University Of Cambridge, Cambridge CB2, Regno Unito
St Faith's Crematorium, 75 Manor Rd, Horsham St Faith, Norwich NR10 3LF, Regno Unito
Philip Brett (October 17, 1937 – October 16, 2002) was a British-born American musicologist, musician and conductor. He was particularly known for his scholarly studies on Benjamin Britten and William Byrd and for his contributions to the development of lesbian and gay musicology. At the time of his death, he was Distinguished Professor of Musicology at the University of California, Los Angeles.
Philip Brett was born in Edwinstowe, a coal-mining village in north Nottinghamshire, England. His father was a collier and his mother a school teacher. He was educated first at the choir school of Southwell Minster and then attended King's College, Cambridge as a choral scholar. He received his BA degree from Cambridge in 1958 and a MusB in 1961, studying under Philip Radcliffe, Boris Ord and Thurston Dart. After a year studying at University of California, Berkeley with Joseph Kerman, he returned to Cambridge as a Fellow of King's College and completed his PhD there in 1965. He wrote his doctoral dissertation on the songs of William Byrd, a composer on whom Brett would write extensively throughout his career. In 1966 he joined the faculty of the University of California, Berkeley and remained there for nearly 25 years. He was made a full professor in 1978 and went on to become chairman of the music department in 1988. During his time at Berkeley, he became a naturalised US citizen and participated in the musical life of the university both as a recitalist and as a choral conductor in addition to his teaching.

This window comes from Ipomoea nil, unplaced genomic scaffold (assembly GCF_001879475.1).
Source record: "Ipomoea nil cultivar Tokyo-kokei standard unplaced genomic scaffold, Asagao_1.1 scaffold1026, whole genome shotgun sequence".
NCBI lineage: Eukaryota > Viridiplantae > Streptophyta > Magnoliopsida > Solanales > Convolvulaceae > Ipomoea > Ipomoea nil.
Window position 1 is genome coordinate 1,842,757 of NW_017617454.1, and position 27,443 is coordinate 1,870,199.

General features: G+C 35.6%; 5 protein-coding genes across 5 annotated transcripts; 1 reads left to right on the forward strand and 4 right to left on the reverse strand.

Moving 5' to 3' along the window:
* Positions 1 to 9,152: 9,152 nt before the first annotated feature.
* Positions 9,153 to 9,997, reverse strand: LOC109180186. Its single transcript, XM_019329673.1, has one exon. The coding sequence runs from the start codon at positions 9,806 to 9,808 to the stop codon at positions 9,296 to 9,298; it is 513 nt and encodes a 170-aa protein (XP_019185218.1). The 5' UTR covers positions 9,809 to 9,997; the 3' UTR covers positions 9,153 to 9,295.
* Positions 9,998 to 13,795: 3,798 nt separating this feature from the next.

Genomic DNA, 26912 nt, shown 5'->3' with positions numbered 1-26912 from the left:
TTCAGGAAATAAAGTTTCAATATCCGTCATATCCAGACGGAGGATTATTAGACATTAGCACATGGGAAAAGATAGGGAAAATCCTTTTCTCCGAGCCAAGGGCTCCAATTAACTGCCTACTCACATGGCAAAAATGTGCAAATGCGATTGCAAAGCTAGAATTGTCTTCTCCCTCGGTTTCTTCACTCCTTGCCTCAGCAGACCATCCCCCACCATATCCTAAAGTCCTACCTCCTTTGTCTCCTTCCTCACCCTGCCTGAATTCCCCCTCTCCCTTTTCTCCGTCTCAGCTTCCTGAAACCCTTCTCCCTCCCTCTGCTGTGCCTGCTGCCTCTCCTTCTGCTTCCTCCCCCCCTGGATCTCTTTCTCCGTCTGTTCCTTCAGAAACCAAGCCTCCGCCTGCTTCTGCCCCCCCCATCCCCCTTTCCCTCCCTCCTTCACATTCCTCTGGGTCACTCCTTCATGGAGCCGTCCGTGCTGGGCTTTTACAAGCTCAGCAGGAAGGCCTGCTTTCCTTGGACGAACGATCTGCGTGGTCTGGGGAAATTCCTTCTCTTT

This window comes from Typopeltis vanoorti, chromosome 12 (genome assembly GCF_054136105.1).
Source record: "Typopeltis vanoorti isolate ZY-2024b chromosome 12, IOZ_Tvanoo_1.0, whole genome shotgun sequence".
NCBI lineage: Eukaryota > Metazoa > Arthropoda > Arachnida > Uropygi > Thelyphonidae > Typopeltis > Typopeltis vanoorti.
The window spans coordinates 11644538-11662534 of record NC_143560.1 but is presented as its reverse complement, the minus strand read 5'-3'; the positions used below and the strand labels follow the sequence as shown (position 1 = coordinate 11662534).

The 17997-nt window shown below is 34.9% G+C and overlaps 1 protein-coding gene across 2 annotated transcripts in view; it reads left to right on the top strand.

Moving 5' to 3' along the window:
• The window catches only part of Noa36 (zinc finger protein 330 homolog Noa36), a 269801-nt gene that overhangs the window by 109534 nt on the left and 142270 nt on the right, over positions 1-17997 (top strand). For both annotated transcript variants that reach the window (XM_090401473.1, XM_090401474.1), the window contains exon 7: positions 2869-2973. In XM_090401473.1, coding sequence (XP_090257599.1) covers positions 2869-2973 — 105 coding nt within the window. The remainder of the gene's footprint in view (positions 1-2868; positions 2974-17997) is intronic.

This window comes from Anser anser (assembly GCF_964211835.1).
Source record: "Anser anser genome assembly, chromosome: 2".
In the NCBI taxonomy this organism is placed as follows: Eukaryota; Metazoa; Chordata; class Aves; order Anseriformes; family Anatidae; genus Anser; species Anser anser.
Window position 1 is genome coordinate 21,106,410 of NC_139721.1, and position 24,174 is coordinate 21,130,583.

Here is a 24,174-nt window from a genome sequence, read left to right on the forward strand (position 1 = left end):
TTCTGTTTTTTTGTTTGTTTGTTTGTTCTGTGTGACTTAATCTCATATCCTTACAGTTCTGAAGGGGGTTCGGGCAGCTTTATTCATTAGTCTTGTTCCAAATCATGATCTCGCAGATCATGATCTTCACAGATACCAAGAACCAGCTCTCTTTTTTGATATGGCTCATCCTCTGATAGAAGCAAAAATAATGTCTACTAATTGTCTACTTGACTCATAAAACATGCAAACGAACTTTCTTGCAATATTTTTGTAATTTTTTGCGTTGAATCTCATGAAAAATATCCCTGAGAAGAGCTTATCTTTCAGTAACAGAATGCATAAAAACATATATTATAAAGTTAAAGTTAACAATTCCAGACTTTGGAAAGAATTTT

In 1991, Brett moved to University of California, Riverside to be with his long-term partner, George Haggerty, a professor of English there. He was appointed Associate Dean of Humanities, Arts, and Social Sciences at Riverside in 1998, a position which he held until 2001 when he became Distinguished Professor of Musicology at University of California, Los Angeles. Brett died of cancer in Los Angeles at the age of 64, a year after taking up his appointment at UCLA. On the 6th anniversary of his death, the University of California, Riverside dedicated the Philip Brett Memorial Peace Garden, a traditional Japanese Karesansui designed by Takeo Uesugi. The annual Philip Brett Award from the American Musicological Society honors exceptional musicological work in the field of gay, lesbian, bisexual, transgender/transsexual studies.